Artist biographies come a dime a dozen. Be it the historical documentary looking at the life and career of an iconic cultural figure or a “talking head” picture that sees that very figure speaking bluntly about the life they have led, the form may very but the central thesis is relatively the same. However, every so often a documentary comes along that either shatters the formal expectations set for this subgenre of documentary or is so entrancing narratively that the formal cliches can be overlooked. And then there are the films that do both.
That’s the thin window where Bobbi Jene falls.
Director Elvira Lind introduces us to American dancer Bobbi Jene Smith, as she embarks on what ostensibly amounts to a complete change of life. A beloved member of the legendary Batsheva Dance Company, Bobbi Jene Smith uproots her life, leaving Tel Aviv, Israel to move back to the United States and embark upon a choreography career. Not just leaving her career behind, she also leaves mentor and one-time lover Ohad Naharin, who himself was the center of Lind’s last film, Mr. Gaga. She’s now found love in the arm’s of Or Schraiber, a fellow dancer roughly a decade her junior, and a long distance relationship is only the beginning of her stressful transition.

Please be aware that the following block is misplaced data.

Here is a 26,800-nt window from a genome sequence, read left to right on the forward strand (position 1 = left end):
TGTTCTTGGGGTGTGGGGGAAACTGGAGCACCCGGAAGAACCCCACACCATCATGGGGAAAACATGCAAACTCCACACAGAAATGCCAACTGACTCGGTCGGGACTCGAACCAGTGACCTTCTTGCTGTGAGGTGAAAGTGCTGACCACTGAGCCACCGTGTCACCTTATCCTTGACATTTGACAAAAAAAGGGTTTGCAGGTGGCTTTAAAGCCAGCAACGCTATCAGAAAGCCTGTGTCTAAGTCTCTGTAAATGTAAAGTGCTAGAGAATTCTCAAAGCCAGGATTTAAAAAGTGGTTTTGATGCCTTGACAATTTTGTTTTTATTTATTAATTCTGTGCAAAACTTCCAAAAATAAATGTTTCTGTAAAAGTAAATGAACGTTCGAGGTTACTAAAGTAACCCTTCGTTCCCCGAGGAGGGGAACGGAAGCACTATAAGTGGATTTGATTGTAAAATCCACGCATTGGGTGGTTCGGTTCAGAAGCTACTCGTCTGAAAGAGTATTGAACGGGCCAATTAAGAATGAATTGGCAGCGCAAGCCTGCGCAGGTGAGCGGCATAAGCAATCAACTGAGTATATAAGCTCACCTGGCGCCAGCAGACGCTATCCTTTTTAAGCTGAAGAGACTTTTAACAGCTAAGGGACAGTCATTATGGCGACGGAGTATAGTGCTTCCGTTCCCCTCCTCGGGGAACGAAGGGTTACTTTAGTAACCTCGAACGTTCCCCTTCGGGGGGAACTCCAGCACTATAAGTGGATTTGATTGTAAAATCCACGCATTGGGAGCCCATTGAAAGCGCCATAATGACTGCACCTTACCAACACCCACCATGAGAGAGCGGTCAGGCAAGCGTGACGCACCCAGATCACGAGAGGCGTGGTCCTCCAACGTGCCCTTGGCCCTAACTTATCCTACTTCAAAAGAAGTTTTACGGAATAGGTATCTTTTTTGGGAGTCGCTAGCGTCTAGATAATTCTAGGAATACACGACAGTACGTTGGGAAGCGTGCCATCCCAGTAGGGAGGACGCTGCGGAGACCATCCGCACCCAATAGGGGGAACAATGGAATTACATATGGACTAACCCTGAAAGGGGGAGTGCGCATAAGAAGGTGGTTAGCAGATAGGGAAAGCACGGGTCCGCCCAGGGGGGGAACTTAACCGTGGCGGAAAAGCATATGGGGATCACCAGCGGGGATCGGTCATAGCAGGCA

Despite the film’s narrow focus, there are great human truths at the core of this intimate and moving feature. Over the span of the film’s roughly 90 minute runtime, Bobbi Jene evolves from a captivating portrait of an artist in transition into an equally entrancing look at that the struggle for independence felt by artists across the world, especially female performers. Smith’s oeuvre is one of sexual intimacy, with her work focusing explicitly on the female form and the experience of the female body within the world it encompasses. Unfraid to bare her soul metaphorically and her body physically, Smith’s performances, of which we see a handful interspersed throughout the film, are profoundly intimate and emotionally devastating.
Bobbi Jene is at its best when it embraces this startling intimacy. The film is gorgeously shot, and the access given to director Lind makes for a film that feels almost claustrophobic. Smith and her beau’s ease in front of the camera doesn’t seem performative in ways that lesser documentaries suffer from, instead they seem to embrace the freedom the camera offers them. Freedom is a central theme here, be it in the form of Smith’s uneasy liberation from her long time career or the fresh look on life brought to her by a change in location, and that itself extends to the direction and specifically the use of the frame. While many sequences are shot in close up, there’s an energy to each shot that at once hints at Smith’s isolation in a new career and locale, yet also the freedom this dramatic life change brings with it.
A pinch under 100 minutes, Bobbi Jene is a pinch too long, yet director Elvira Lind crafts an intimate and quietly captivating fly-on-the-wall documentary that is at once a moving character study and also an enticing look at the female experience.